Of late, we believe that 7.1.4 is the minimum for DA adding:

  • Front Left/Right side-firing surround (2.X.X)
  • Rear Left/Right side-firing (2.X.X)
  • Front Left/Right up-firing 3D height (X.X.2)
  • Rear Left/Right up-firing 3D height (X.X.2).

Samsung HDR10+

Samsung does not support DV. It promotes its own royalty free HDR10+, which has similar requirements to Dolby Vision with frame x frame metadata. We will not argue the relative advantages of DV versus HDR10+ except to say that Netflix has well over 1500 DV titles and does not support HDR10+. Amazon Prime has about 700 HDR10+ movies.

No Samsung TV plays native DV content. It downmixes it to HDR10 (using inferior movie x movie metadata) and looks terrible compared to a DV TV. Interestingly some HDR10+ movies (that look good on Samsung but are usually downmixed to the inferior HDR10 on other brands) support DA sound, but generally, it is PCM surround 5.1.


  • It is hard to put any upside on this, given DV’s commanding industry standard lead and image/sound quality.


  • Limited HDR10+ catalogue
  • Samsung saves money by not paying DV licence fees.
  • Samsung’s inability to play native DV, instead presenting it in the inferior HDR10, is not always evident to buyers.
  • HDr10+ content is usually downscaled to HDR10 on most other TVs.

Read Samsung S95C QD OLED TV – big is beautiful


Technically it should have 1000nits peak brightness and at least 5000:1 contrast. But TVs with as low as 400nits claim DV support. They mean that the TV can decode HDR10 metadata but reproduces it to the panel’s best ability. It’s the difference between scenery shot in bright sunlight versus shot on a cloudy day – the dynamic range is just not there.


  • The TV shows some details in shadow and bright zones that are not evident in SDR.
  • True HDR10 capable TVs are brighter – typically 400-600nits and better than SDR TVs in higher ambient light environments.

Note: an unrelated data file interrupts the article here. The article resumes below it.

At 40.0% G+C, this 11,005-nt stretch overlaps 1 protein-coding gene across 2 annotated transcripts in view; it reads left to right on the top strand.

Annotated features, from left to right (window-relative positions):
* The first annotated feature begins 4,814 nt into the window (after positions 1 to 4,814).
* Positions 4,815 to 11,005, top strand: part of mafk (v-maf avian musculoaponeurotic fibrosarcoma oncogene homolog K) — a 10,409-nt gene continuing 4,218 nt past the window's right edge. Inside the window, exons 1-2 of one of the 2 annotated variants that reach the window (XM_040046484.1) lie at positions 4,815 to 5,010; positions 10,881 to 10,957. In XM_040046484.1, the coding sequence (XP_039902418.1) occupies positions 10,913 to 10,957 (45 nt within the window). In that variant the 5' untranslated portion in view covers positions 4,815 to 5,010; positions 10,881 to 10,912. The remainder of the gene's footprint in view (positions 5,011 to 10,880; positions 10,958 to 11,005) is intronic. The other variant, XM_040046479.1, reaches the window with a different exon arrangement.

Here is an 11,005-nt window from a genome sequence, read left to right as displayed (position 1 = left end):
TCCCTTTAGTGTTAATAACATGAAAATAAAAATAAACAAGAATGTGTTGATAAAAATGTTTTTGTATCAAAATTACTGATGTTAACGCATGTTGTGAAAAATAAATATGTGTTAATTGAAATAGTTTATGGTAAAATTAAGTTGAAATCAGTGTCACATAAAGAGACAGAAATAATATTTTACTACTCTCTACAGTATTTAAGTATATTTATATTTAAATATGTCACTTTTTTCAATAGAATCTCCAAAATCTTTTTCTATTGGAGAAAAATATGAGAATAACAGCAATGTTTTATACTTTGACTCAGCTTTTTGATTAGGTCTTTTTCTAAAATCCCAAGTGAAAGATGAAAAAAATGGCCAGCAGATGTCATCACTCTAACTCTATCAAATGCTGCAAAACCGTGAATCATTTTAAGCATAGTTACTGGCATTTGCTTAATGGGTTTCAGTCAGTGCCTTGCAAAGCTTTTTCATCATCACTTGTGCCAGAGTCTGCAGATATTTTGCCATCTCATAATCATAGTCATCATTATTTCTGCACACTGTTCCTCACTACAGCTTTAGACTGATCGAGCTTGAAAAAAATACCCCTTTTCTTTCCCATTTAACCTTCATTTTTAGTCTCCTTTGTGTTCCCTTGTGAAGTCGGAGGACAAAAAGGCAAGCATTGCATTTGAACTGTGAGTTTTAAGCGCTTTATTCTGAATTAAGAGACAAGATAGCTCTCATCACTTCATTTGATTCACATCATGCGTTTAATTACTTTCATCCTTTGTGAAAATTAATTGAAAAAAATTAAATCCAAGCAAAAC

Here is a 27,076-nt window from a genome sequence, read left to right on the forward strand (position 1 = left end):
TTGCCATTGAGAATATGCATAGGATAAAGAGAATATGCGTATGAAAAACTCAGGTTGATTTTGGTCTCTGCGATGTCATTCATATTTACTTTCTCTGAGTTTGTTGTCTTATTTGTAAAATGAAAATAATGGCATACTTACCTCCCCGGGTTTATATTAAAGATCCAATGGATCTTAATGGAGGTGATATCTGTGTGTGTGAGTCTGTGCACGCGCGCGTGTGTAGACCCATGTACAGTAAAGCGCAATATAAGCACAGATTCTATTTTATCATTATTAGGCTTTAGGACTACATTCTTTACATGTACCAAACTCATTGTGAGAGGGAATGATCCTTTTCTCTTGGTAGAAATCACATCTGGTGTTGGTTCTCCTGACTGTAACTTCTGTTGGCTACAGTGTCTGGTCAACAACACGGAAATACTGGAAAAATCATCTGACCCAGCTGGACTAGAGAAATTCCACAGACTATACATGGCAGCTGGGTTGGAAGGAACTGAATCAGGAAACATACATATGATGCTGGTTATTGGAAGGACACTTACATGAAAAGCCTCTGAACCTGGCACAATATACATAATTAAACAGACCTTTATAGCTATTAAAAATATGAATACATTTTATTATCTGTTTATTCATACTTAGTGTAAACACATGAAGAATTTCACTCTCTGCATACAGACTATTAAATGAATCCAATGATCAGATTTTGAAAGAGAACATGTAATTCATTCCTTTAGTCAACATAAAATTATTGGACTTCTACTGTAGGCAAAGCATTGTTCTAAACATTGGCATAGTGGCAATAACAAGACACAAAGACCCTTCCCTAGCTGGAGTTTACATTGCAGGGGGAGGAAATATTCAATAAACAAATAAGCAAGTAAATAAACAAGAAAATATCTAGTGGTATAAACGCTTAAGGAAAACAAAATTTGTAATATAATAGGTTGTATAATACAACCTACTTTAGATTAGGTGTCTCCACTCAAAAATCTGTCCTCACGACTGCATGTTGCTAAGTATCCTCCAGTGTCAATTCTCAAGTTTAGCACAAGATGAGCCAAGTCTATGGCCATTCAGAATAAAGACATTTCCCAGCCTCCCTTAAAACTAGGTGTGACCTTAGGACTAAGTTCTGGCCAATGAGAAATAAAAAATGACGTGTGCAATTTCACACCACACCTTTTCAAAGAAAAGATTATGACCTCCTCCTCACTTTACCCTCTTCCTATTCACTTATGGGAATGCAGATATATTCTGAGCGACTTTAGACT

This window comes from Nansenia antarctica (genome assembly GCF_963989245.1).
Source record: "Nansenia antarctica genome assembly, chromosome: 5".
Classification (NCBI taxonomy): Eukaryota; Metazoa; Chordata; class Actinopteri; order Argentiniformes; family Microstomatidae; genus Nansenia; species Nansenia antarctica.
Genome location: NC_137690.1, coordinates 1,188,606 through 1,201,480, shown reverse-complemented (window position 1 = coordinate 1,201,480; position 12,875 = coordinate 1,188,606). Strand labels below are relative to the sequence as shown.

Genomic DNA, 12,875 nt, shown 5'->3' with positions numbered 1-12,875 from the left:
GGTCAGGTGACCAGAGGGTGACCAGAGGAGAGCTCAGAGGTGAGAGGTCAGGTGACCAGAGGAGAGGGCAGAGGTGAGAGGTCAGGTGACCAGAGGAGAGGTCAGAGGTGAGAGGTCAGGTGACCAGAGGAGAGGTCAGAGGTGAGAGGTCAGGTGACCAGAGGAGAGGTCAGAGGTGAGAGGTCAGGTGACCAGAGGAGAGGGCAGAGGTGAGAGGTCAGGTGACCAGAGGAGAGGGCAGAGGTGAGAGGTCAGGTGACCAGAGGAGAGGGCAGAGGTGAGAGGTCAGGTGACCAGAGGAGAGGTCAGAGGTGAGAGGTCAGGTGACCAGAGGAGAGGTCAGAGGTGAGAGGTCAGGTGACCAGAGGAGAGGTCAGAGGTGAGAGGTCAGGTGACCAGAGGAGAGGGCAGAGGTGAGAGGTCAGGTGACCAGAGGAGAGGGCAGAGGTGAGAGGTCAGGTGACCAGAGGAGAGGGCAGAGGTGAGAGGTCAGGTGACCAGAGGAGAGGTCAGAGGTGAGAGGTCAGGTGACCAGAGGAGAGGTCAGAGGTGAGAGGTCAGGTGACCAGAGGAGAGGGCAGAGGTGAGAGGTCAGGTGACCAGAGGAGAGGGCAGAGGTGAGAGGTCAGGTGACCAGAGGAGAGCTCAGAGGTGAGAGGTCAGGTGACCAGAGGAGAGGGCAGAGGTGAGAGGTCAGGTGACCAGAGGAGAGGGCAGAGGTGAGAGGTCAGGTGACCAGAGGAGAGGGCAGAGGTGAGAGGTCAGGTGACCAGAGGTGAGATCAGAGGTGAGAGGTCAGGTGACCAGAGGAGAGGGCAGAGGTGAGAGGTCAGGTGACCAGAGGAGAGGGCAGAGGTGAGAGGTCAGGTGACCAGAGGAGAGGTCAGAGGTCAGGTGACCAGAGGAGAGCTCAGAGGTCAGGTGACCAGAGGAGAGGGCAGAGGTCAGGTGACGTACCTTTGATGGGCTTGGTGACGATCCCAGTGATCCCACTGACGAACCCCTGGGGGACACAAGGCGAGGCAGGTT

• Most streaming services have 4K HDR10 movies (or DV and HDR10+ is downmixed).


  • HDR10 uses movie x movie (static) metadata to tell the TV what kind of content it is. This is like saying that the scenery does not change driving from Sydney to Perth!
  • Many TVs claim HDR10 (or more) but downmix to the panel’s capability.

There is a table comparison between HDR10, HDR10+ and Dolby Vision here


The TV should have a peak brightness of at least 400nits, but most simply claim HDR support (meaning it downmixes to SDR).


  • Some HDR definition is better than none.
  • The majority of free-to-air 1080p streaming service content is HDR which downscales to SDR if the TV cannot decode and play it.


  • It is the lowest of the HDR standards.
  • HDR TVs are typically 4K, edge-lit and low-cost.


Any TV that displays at least 100nits (typically 200-300) shows SDR content. This is a throwback to CRT (Cathode Ray Tube) TVs. It can display up to 8-bit/16.7million colours, but the majority only show six stops of primary colour. The human eye can see 14 stops! There is no intent for these TVs to show real colours, but most are capable of a reasonable degree of the SRGB gamut.


  • Every TV can show SDR content – mainly for older 480/720 content.
  • SDR TVs are typically low-cost.


  • Low brightness and contrast.
  • Low definition.
  • No details in dark and highlighted areas.
  • No metadata to show filmmakers’ intent.

SDR details here.

What does this mean?

If you are particular about image quality, look past the cheapie LED/LCD edge and direct-lit TVs claiming DV support. Yes, they may be able to decode DV metadata, but you will see an HDR image at best.

As we test TVs, we have some sample shots to show you what you are missing with Dolby Vision content.

HDR 10